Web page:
Photo © Flickr user Dan4th

How would you like to possibly lower your family’s bisphenol A (BPA) levels in just three days? It may sound wacky, but a new study published in Environmental Health Perspectives shows that if you avoid commercial food packaging, you can very likely quickly lower the BPA levels in your body. Study researchers gathered data about the typical daily diets of 20 participants in five families. Then these participants were asked to eat a diet of fresh, non-packaged foods (no cans or plastic containers) for three days before returning to their normal diets. Keep reading to learn about the astounding study results.

Photo © Flickr user Southern Foodways Alliance

Study set-up and results:

During the study, researchers gathered evening urine samples from the study participants. The results – during the three days that the families avoided foods packaged in plastics and cans, urine levels of BPA and phthalates decreased significantly. In fact, when the families ate food packaged in only glass or stainless steel containers, BPA levels were reduced, on average, by 66% and phthalate metabolites were reduced by 53-56%. After the families went back to their normal diets; diets that included foods packaged in plastic or cans, their BPA levels returned to their previously higher levels almost immediately.

Photo ©bluedaisy via sxc.

What this study means for your family:

Something important to consider is that the families participating weren’t eating tons and tons of packaged foods to begin with. For example, the SFGate talked to one of the the families involved in the study and found that this family already didn’t eat many pre-packaged foods, yet their preliminary BPA levels exceeded the national average. Not that this is a new discovery. Even if you’re careful; even if you eat mostly organic; even if you avoid plastics most of the time – you may still have a high level of chemicals stored up in your body. An excellent example is the 2009 Study of Toxic Chemicals in Residents of the Green Mountain State, which investigated the chemical body burden of various individuals.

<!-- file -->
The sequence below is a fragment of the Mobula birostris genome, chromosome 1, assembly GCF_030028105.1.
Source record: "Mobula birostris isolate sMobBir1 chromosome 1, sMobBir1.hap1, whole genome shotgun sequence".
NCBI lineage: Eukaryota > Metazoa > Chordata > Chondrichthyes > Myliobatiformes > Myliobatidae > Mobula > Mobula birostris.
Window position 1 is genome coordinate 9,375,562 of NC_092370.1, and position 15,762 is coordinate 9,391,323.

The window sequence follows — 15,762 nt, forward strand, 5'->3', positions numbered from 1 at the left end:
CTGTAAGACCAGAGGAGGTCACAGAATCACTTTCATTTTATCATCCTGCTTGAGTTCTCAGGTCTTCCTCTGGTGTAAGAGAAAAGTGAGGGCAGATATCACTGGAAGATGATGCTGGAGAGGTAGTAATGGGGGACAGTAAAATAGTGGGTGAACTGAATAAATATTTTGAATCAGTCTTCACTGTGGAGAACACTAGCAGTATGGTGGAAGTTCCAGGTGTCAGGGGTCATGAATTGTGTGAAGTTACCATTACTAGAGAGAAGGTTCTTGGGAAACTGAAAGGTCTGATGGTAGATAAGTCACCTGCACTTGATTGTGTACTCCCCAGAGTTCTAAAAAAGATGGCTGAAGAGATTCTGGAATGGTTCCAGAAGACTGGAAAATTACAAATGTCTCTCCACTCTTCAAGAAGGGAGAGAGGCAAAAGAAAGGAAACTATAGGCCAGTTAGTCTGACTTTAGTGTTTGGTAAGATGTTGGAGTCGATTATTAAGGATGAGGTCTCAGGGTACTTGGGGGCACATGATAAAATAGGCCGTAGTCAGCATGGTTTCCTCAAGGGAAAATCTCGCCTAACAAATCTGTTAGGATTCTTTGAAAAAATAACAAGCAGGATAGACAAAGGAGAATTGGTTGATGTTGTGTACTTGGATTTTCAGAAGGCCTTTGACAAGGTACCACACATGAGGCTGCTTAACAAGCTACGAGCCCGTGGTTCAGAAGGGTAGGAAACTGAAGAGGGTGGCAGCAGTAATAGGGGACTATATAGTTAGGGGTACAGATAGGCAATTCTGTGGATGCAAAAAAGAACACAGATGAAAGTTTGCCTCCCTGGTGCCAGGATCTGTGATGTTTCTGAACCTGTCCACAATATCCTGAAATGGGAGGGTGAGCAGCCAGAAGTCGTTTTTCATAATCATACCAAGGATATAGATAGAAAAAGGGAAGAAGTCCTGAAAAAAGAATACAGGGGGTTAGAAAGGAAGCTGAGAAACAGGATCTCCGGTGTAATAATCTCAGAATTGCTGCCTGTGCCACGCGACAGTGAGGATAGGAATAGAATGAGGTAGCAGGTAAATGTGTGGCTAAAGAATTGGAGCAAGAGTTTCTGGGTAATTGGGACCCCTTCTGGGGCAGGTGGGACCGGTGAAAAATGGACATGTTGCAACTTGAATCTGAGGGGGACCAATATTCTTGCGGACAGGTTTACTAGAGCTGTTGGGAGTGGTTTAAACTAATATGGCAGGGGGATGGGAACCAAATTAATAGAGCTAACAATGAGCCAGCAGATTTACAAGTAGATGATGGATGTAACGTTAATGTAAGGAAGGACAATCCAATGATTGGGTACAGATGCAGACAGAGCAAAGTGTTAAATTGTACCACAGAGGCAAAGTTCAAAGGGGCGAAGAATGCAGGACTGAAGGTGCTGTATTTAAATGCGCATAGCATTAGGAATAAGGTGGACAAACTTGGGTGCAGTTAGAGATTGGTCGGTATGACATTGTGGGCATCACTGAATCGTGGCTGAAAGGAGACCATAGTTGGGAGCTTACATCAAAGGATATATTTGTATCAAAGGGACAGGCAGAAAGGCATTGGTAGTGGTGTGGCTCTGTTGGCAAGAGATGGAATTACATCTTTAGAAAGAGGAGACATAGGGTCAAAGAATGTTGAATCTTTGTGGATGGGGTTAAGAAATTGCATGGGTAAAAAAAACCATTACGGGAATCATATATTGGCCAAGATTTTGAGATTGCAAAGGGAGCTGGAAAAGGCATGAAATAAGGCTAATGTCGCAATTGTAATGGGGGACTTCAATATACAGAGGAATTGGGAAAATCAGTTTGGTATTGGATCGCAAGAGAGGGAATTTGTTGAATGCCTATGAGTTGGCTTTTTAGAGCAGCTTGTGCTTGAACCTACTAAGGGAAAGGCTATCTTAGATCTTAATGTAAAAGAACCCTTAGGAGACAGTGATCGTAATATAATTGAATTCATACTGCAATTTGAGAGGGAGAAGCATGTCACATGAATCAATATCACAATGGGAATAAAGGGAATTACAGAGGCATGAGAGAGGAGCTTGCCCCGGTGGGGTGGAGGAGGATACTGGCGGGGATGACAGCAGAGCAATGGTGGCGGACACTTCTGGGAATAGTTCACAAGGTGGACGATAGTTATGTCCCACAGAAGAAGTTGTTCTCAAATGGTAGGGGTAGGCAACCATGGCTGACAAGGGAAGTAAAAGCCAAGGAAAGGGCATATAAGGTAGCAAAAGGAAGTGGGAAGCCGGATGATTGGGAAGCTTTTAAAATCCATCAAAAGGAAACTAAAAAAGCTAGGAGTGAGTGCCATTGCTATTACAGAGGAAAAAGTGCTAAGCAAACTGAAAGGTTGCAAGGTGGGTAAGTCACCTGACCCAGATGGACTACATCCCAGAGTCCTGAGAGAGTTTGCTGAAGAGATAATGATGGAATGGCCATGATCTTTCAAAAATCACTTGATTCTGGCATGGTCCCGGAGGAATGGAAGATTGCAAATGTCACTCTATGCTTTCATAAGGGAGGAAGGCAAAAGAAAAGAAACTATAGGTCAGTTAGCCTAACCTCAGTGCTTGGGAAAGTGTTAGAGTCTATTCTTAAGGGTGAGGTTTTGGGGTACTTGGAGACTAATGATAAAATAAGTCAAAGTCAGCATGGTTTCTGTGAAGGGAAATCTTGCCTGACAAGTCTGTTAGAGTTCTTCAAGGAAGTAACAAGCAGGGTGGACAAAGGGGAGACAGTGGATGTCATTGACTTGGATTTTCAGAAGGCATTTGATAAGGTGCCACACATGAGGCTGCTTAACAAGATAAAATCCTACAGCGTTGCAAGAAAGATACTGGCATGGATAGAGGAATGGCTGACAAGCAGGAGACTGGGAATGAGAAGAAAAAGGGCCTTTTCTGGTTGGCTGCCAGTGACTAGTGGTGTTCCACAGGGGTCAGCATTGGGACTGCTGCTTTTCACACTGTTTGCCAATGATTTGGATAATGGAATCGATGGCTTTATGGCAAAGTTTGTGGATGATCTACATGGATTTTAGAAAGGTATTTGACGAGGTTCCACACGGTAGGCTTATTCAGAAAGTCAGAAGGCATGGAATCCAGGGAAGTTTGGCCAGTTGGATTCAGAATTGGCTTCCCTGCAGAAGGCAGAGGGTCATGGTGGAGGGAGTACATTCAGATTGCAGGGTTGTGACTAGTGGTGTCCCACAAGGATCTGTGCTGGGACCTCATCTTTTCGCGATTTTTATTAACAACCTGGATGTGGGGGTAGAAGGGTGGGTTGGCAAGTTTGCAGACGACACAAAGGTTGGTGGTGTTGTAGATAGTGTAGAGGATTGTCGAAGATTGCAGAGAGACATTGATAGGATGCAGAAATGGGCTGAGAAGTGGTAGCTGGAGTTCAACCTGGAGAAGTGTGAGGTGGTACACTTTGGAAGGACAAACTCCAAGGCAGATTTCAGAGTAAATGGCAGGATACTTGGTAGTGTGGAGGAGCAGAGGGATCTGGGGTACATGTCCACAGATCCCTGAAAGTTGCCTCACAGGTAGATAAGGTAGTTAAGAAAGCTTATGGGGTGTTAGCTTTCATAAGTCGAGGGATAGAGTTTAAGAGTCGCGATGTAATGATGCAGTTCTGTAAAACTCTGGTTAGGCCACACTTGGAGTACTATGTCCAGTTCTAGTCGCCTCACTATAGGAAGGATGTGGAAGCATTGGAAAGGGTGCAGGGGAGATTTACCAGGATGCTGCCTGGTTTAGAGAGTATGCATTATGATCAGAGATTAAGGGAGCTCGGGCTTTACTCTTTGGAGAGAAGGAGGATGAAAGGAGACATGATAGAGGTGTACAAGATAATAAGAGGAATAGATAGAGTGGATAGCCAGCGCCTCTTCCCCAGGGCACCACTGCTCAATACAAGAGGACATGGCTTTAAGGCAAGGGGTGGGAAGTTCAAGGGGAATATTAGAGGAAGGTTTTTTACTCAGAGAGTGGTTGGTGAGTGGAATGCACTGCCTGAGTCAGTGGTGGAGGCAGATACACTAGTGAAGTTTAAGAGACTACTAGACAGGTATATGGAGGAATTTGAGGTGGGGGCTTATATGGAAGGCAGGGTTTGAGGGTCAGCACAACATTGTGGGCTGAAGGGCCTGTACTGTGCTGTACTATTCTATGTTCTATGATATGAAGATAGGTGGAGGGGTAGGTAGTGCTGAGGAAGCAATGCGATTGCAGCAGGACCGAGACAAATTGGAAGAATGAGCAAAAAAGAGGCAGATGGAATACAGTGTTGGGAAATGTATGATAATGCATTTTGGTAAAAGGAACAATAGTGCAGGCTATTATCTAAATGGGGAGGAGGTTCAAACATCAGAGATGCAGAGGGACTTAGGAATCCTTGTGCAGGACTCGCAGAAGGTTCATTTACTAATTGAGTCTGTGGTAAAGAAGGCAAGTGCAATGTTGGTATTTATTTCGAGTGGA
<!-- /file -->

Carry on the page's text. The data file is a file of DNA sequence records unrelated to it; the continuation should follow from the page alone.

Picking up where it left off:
The individuals involved in the Green Mountain study were people already invested in healthy living, such as Katy Farber of Non-Toxic Kids and organic farmer and vegetarian David Zuckerman. You’d expect their chemical burdens to be lower than average, yet the Green Mountain study showed that everyone and anyone living here in the U.S. can be affected by BPA, flame retardants, pesticides and much more. This country does little to protect consumers from chemicals. Until the United States catches on to the benefits of chemical regulation reform, you can somewhat protect your own family from chemicals by doing the following:

+ Source – Study: Packaged food raises levels of bisphenol A

+ Food Packaging and Bisphenol A and Bis(2-Ethylhexyl) Phthalate Exposure: Findings from a Dietary Intervention